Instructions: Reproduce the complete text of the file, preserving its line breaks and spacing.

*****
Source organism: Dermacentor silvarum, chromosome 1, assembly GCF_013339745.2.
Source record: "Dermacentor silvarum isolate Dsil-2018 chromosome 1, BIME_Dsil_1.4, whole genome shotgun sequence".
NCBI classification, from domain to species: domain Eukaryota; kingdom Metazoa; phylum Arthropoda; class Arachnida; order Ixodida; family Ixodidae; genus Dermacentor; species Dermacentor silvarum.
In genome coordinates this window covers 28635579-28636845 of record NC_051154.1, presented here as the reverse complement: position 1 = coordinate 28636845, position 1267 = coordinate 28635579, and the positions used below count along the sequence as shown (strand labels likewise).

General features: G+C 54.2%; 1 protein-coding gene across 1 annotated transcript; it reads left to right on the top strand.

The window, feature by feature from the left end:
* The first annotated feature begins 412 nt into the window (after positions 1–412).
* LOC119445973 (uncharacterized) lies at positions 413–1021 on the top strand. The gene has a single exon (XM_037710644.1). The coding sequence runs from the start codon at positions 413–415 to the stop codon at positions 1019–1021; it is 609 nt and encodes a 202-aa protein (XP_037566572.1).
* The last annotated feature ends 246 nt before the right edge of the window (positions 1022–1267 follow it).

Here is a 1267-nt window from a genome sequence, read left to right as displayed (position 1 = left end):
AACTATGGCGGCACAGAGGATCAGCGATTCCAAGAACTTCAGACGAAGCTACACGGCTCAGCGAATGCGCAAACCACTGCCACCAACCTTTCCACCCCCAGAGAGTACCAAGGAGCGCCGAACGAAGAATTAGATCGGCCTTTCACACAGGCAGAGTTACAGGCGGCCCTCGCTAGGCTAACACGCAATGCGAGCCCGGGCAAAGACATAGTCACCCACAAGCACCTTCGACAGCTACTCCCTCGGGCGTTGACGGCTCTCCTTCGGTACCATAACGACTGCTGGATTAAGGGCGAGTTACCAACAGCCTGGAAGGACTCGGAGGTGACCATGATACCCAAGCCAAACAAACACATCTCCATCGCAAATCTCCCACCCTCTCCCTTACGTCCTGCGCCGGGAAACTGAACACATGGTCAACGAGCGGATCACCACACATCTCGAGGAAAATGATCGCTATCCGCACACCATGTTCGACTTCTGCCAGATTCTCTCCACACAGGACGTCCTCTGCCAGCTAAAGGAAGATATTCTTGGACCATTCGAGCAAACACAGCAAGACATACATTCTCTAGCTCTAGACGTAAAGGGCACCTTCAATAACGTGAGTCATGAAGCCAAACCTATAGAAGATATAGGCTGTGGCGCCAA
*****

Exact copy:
Source organism: Dermacentor silvarum, chromosome 1, assembly GCF_013339745.2.
Source record: "Dermacentor silvarum isolate Dsil-2018 chromosome 1, BIME_Dsil_1.4, whole genome shotgun sequence".
NCBI classification, from domain to species: domain Eukaryota; kingdom Metazoa; phylum Arthropoda; class Arachnida; order Ixodida; family Ixodidae; genus Dermacentor; species Dermacentor silvarum.
In genome coordinates this window covers 28635579-28636845 of record NC_051154.1, presented here as the reverse complement: position 1 = coordinate 28636845, position 1267 = coordinate 28635579, and the positions used below count along the sequence as shown (strand labels likewise).

General features: G+C 54.2%; 1 protein-coding gene across 1 annotated transcript; it reads left to right on the top strand.

The window, feature by feature from the left end:
* The first annotated feature begins 412 nt into the window (after positions 1–412).
* LOC119445973 (uncharacterized) lies at positions 413–1021 on the top strand. The gene has a single exon (XM_037710644.1). The coding sequence runs from the start codon at positions 413–415 to the stop codon at positions 1019–1021; it is 609 nt and encodes a 202-aa protein (XP_037566572.1).
* The last annotated feature ends 246 nt before the right edge of the window (positions 1022–1267 follow it).

Here is a 1267-nt window from a genome sequence, read left to right as displayed (position 1 = left end):
AACTATGGCGGCACAGAGGATCAGCGATTCCAAGAACTTCAGACGAAGCTACACGGCTCAGCGAATGCGCAAACCACTGCCACCAACCTTTCCACCCCCAGAGAGTACCAAGGAGCGCCGAACGAAGAATTAGATCGGCCTTTCACACAGGCAGAGTTACAGGCGGCCCTCGCTAGGCTAACACGCAATGCGAGCCCGGGCAAAGACATAGTCACCCACAAGCACCTTCGACAGCTACTCCCTCGGGCGTTGACGGCTCTCCTTCGGTACCATAACGACTGCTGGATTAAGGGCGAGTTACCAACAGCCTGGAAGGACTCGGAGGTGACCATGATACCCAAGCCAAACAAACACATCTCCATCGCAAATCTCCCACCCTCTCCCTTACGTCCTGCGCCGGGAAACTGAACACATGGTCAACGAGCGGATCACCACACATCTCGAGGAAAATGATCGCTATCCGCACACCATGTTCGACTTCTGCCAGATTCTCTCCACACAGGACGTCCTCTGCCAGCTAAAGGAAGATATTCTTGGACCATTCGAGCAAACACAGCAAGACATACATTCTCTAGCTCTAGACGTAAAGGGCACCTTCAATAACGTGAGTCATGAAGCCAAACCTATAGAAGATATAGGCTGTGGCGCCAA